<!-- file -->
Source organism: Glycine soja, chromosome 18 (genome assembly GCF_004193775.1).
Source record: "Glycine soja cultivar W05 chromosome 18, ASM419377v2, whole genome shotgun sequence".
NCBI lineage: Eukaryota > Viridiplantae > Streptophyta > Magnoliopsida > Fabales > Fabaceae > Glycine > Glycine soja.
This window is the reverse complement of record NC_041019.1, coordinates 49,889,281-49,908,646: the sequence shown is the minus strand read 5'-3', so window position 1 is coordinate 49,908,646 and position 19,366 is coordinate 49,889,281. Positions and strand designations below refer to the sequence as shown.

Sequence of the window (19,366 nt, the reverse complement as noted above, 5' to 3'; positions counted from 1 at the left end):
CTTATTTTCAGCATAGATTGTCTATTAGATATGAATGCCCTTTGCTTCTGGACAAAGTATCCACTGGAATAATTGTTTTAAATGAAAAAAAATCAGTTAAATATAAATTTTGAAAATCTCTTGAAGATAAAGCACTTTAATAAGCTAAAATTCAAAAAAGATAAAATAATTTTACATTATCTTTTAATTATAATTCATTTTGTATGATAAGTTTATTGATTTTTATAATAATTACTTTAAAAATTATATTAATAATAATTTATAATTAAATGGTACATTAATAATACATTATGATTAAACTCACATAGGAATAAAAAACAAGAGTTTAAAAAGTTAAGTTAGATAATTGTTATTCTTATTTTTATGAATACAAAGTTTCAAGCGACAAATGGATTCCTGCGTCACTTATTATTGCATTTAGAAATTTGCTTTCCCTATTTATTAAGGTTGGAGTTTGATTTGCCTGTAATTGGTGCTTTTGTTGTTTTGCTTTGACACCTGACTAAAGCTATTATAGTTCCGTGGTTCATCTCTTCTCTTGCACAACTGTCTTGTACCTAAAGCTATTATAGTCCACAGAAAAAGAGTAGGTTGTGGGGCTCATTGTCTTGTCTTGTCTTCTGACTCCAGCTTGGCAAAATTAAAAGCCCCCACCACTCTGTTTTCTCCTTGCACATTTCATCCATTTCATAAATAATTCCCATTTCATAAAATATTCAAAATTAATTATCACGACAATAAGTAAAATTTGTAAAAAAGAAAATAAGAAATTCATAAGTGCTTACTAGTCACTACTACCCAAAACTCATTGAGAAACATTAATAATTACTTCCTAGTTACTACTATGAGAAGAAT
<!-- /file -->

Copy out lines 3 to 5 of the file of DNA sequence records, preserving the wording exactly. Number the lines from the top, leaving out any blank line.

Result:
NCBI lineage: Eukaryota > Viridiplantae > Streptophyta > Magnoliopsida > Fabales > Fabaceae > Glycine > Glycine soja.
This window is the reverse complement of record NC_041019.1, coordinates 49,889,281-49,908,646: the sequence shown is the minus strand read 5'-3', so window position 1 is coordinate 49,908,646 and position 19,366 is coordinate 49,889,281. Positions and strand designations below refer to the sequence as shown.

Sequence of the window (19,366 nt, the reverse complement as noted above, 5' to 3'; positions counted from 1 at the left end):